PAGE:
The third class is the Engineer. For those of you familiar with Team Fortress 2, this class will feel about the same. They have a deployable turret, like in TF2, as well as landmines to deploy. They can also buff their own and their allies’ weapons, making them do more damage. In regards to objectives, they can repair robots or other objectives.
The final class is the Operative. Of all the classes, I find this one to be the least appreciated in regards to gameplay options. They can disguise themselves as the enemy, but it doesn’t seem all that useful. In regards to objectives, they can hack mainframes and the like, but this is by far the most difficult objective to achieve in single-player (more on this later). Mostly, they run around capturing command posts, which give the team that controls them a small bonus.
The games plays out in 8v8 matches, with attacking and defending teams. Attackers must complete a series of objectives to achieve victory, while defenders try to prevent them from doing so. There are two command posts that can be captured on any given map, one adds to your health a tiny bit, while the other gives you a single pip of energy to use your abilities with. In single-player, the seven allies on your team, and the eight enemies are all computer player bots.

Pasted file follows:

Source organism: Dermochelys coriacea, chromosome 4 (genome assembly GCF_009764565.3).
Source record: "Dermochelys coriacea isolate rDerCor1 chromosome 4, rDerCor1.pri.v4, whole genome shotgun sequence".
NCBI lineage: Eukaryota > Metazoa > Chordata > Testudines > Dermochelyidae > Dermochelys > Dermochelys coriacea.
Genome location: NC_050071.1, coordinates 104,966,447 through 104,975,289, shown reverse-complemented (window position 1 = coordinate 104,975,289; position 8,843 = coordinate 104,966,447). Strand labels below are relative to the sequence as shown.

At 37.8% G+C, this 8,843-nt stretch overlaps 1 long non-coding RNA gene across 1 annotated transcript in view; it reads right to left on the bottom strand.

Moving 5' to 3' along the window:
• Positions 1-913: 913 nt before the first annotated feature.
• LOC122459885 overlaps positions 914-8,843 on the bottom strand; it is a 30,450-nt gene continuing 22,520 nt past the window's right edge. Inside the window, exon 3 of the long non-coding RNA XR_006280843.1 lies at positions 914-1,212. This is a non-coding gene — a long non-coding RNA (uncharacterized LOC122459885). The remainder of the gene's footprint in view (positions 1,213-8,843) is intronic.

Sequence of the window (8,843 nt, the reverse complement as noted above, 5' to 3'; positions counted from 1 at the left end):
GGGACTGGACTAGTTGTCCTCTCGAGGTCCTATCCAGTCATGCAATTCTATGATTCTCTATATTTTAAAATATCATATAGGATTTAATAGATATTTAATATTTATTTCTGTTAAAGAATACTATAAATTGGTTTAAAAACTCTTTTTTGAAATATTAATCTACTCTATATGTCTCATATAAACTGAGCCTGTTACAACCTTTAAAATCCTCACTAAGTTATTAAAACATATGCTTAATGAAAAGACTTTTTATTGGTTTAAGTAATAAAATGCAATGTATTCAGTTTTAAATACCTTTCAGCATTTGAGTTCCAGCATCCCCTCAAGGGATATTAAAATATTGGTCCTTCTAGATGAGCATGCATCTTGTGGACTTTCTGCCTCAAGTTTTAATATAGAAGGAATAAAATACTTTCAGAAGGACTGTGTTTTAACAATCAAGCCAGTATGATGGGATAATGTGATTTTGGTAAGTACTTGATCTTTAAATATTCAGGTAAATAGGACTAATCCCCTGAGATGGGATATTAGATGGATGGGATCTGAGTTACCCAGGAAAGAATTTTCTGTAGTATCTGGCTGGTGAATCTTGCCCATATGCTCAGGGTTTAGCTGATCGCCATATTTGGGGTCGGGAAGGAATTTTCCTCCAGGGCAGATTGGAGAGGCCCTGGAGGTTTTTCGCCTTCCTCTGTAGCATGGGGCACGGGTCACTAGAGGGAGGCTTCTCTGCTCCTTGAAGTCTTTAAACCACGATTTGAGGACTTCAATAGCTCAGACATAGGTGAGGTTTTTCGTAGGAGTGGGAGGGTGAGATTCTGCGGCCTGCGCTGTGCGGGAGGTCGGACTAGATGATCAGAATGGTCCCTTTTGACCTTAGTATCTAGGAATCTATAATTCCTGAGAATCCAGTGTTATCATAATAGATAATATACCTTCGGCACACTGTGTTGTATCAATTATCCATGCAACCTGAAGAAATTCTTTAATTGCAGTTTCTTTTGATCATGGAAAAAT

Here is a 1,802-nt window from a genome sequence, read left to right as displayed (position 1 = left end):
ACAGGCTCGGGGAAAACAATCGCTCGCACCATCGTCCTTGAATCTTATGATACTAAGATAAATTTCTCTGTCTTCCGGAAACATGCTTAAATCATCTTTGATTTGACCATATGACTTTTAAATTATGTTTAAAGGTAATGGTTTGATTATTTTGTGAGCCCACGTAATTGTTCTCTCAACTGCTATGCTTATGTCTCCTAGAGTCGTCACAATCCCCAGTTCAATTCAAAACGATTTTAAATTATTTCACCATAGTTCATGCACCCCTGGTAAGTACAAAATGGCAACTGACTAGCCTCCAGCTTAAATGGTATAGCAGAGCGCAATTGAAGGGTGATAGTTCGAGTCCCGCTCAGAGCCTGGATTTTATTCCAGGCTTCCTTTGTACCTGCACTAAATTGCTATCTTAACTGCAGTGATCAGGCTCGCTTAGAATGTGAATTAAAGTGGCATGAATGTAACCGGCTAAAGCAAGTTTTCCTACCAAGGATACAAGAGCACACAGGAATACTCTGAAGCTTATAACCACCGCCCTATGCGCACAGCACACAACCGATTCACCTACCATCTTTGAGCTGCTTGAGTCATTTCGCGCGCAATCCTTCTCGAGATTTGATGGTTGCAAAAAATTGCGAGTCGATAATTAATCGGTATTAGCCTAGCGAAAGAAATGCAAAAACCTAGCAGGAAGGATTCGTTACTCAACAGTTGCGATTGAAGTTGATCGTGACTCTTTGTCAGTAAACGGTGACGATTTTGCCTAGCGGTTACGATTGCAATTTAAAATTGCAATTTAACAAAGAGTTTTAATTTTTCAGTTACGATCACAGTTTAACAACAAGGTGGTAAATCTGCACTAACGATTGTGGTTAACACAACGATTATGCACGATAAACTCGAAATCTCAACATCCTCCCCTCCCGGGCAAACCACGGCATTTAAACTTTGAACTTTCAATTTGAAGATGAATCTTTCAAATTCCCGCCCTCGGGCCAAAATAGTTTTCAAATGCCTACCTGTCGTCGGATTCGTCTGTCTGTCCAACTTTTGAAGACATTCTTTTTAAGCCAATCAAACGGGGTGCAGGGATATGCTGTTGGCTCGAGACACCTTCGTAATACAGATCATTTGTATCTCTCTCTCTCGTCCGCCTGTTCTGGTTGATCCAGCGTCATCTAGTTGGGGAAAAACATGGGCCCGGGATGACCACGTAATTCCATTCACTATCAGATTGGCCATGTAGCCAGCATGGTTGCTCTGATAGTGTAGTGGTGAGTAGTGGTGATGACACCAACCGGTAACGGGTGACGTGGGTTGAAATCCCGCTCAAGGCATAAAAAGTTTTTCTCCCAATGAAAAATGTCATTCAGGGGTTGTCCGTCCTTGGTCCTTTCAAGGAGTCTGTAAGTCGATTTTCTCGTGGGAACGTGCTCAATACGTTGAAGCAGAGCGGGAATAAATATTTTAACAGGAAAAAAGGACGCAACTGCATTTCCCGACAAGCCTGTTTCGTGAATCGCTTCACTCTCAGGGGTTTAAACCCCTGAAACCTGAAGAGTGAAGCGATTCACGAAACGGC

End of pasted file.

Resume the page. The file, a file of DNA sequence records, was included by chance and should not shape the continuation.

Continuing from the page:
These AI bots do not understand priority. At all. The game has an objective wheel which guides players to certain objectives that help the team. The AI seems to spin the wheel at random, and then go. Because of this, attacking in single-player is a mess. The AI will always fight over command posts, which give hardly anything, and rarely pursue the main objective unless all secondary objectives, and command posts have been captured. Many times, if you are pursuing the main objective, you find yourself alone. Hacking is a real challenge, as you must stand there with a device in hand, unable to shoot, to gain progress on the hack, and if an enemy engineer arrives, he can negate all your process in seconds.
Despite these pitiful AI allies, I was able to beat every mission without bumping down to Easy difficulty. When the bots finally worked with me, the game was INCREDIBLY fun. Teams engage in crazy firefights, that can last minutes with either team being constantly buffed, revived, healed, and saving themselves from the line of fire. Even though its only 8v8, you feel like you’re in this epic conflict with bullets raging and bodies falling. In the end, it’s not how well you aim that wins, it’s how you use your classes abilities.
I look forward to multiplayer, so I can lose these bots. If you play with friends, I imagine it will be incredibly enjoyable. But to conclude single-player, gameplay can get frustrating, but the game itself is very fun.
The score I am about to give is for PS3 players, assuming that PSN is still down. For those players, once you complete all the missions and reach max level, it becomes just a normal single-player FPS experienced, without scripted events. For just the single-player, alone, I’d give this game a RENT IT.